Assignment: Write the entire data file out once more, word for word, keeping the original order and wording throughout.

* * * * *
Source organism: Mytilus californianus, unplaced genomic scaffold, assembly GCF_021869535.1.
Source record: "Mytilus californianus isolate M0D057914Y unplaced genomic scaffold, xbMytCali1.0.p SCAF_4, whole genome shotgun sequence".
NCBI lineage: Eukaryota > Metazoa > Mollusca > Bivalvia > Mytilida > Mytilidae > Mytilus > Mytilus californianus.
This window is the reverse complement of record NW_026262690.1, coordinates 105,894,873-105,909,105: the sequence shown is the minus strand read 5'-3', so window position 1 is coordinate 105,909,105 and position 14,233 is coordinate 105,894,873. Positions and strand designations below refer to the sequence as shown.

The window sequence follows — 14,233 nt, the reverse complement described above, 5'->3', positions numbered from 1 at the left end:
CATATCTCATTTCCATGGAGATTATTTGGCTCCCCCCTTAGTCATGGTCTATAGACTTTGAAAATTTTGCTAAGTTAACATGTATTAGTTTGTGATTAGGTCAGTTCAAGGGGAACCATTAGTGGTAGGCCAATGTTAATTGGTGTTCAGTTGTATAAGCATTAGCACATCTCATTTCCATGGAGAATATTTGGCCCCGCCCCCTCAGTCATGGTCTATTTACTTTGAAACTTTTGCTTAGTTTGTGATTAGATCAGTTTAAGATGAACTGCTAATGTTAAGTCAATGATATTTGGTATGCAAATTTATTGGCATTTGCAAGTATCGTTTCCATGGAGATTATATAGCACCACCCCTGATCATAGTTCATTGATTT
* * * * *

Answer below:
Source organism: Mytilus californianus, unplaced genomic scaffold, assembly GCF_021869535.1.
Source record: "Mytilus californianus isolate M0D057914Y unplaced genomic scaffold, xbMytCali1.0.p SCAF_4, whole genome shotgun sequence".
NCBI lineage: Eukaryota > Metazoa > Mollusca > Bivalvia > Mytilida > Mytilidae > Mytilus > Mytilus californianus.
This window is the reverse complement of record NW_026262690.1, coordinates 105,894,873-105,909,105: the sequence shown is the minus strand read 5'-3', so window position 1 is coordinate 105,909,105 and position 14,233 is coordinate 105,894,873. Positions and strand designations below refer to the sequence as shown.

The window sequence follows — 14,233 nt, the reverse complement described above, 5'->3', positions numbered from 1 at the left end:
CATATCTCATTTCCATGGAGATTATTTGGCTCCCCCCTTAGTCATGGTCTATAGACTTTGAAAATTTTGCTAAGTTAACATGTATTAGTTTGTGATTAGGTCAGTTCAAGGGGAACCATTAGTGGTAGGCCAATGTTAATTGGTGTTCAGTTGTATAAGCATTAGCACATCTCATTTCCATGGAGAATATTTGGCCCCGCCCCCTCAGTCATGGTCTATTTACTTTGAAACTTTTGCTTAGTTTGTGATTAGATCAGTTTAAGATGAACTGCTAATGTTAAGTCAATGATATTTGGTATGCAAATTTATTGGCATTTGCAAGTATCGTTTCCATGGAGATTATATAGCACCACCCCTGATCATAGTTCATTGATTT